Have you ever seen a bear in Bel Air? Tell us in the comments!
Teri Sigworth called police Jan. 29 when the flood lights activated at her Rochelle Drive home and she saw what she thought was a person; but when she called police, a sheriff's deputy told her the tracks were those of a bear, the newspaper reported. Bears have five toes and a foot pad.
Typically, Maryland's bear population is concentrated in Washington, Allegany, Frederick and Garrett counties, according to the Maryland Department of Natural Resources, and most stay within a 10 to 25-mile radius of where they live.
However, baby bears may roam up to 200 miles in a process called "dispersing" in which they try to find their own territory, according to natural resources officials.
Bears may pass through suburbs before settling down in more rural areas. After traveling through Baltimore, Carroll, Harford, Howard and Montgomery counties, young bears usually settle in places with established bear populations in western Maryland, Pennsylvania, Virginia, and West Virginia, according to the Maryland Wildlife and Heritage Service.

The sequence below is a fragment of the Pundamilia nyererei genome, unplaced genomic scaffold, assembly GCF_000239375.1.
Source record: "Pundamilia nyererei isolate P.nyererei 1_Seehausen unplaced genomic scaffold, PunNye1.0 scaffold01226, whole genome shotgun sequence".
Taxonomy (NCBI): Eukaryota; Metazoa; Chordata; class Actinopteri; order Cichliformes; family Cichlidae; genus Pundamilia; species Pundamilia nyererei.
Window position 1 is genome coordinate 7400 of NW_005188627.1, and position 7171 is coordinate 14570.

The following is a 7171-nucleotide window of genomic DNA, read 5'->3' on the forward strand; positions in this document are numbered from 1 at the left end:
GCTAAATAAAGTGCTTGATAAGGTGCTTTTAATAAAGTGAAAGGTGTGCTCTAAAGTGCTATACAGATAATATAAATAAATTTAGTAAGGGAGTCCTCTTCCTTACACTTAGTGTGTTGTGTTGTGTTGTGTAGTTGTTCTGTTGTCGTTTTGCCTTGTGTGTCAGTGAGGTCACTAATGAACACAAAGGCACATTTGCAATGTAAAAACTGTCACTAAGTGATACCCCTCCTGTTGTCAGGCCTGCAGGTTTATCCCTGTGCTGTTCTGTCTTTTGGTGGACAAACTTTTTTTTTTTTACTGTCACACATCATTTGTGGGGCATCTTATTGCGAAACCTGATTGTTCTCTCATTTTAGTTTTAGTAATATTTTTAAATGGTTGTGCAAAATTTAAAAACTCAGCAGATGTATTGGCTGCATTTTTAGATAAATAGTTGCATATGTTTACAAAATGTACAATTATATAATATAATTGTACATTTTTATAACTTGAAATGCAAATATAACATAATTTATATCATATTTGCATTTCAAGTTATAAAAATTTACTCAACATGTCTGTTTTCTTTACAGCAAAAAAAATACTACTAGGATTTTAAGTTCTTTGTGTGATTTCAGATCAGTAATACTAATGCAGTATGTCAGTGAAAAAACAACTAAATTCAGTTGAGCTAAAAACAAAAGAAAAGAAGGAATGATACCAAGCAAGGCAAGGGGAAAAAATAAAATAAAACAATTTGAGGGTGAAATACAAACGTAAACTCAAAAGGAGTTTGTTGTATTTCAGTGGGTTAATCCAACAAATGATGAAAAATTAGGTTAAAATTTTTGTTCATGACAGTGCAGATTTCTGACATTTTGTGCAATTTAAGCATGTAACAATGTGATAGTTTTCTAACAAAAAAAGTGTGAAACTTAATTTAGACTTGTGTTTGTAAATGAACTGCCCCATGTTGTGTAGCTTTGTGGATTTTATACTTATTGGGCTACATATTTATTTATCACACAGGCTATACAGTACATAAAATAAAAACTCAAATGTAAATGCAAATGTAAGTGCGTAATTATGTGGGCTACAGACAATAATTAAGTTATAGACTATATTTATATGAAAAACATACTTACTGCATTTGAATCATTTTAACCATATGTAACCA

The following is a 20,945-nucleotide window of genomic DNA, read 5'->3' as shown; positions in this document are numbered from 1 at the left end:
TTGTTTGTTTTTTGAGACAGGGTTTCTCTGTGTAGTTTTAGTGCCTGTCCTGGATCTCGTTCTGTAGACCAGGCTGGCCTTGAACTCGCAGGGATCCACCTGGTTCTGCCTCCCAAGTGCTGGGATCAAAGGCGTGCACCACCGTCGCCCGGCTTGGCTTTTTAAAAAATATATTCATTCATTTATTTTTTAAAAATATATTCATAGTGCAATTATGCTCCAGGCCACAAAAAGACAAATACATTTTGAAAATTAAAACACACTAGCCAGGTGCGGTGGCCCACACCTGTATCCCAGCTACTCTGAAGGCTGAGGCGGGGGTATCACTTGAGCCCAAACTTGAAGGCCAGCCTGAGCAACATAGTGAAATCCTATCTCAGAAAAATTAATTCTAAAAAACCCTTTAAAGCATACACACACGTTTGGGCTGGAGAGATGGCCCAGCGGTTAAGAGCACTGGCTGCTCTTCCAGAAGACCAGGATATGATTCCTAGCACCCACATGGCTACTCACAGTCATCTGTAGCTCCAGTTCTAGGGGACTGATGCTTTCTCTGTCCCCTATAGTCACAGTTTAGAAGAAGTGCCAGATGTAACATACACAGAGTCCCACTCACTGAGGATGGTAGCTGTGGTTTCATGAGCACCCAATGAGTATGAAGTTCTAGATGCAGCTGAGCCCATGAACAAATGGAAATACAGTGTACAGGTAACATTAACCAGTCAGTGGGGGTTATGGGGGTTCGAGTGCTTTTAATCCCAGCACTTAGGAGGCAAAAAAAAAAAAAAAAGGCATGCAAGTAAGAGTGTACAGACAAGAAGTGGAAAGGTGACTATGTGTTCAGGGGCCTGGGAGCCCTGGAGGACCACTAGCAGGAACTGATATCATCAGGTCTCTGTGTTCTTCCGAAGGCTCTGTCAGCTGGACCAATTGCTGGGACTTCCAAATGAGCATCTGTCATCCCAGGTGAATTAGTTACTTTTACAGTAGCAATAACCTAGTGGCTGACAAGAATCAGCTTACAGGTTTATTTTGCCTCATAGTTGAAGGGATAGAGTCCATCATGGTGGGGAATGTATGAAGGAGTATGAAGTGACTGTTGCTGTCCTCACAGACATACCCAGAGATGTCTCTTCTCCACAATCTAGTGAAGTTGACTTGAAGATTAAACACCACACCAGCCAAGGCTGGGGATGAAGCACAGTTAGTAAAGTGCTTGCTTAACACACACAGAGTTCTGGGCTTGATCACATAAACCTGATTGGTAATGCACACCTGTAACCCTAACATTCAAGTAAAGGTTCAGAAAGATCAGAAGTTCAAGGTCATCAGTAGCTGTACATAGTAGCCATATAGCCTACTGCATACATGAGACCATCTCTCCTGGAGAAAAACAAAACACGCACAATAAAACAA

In summer 2012, Bel Air Patch reported there were bear sightings in Darlington.
The Susquehanna River is "a great travel corridor" for wildlife, the Department of Natural Resources told The Aegis.
On Feb. 25, Sigworth's brother, who lives in Edgewood, was house-sitting for her in Fallston when he said he saw "a big old bear behind the woodpile," The Aegis reported.
If people see bears, the Maryland Wildlife and Heritage Service suggests backing away to give them plenty of space.
"A crowded bear may huff or make a woofing noise at the threat. They may also swat the ground, pop their jaws, or even bluff charge the perceived threat," according to the wildlife and heritage service.
"When a bear bluff charges, it may stop several yards or just a few feet short of the threat," the wildlife and heritage service said. "Remember not to run, as running may incite a bear’s natural 'chase reflex.' Stay calm. Remain upright and back away from the bear."
Officials also advise not making eye contact, which the bear may perceive as a threat. To scare a bear away, the Department of Natural Resources suggests making loud noises like banging pots and pans and using air horns or whistles.
The Maryland Department of Natural Resources advises citizens not to feed bears, which may be looking for food during a time when their food source is scarce. Here are some tips from the department for residents:
- Seal garbage containers.
- Rinse garbage cans with ammonia to remove food odors.
- Clear outdoor grills of food residue or move them inside.
- Remove bird feeders from April through November, when bird food is readily available.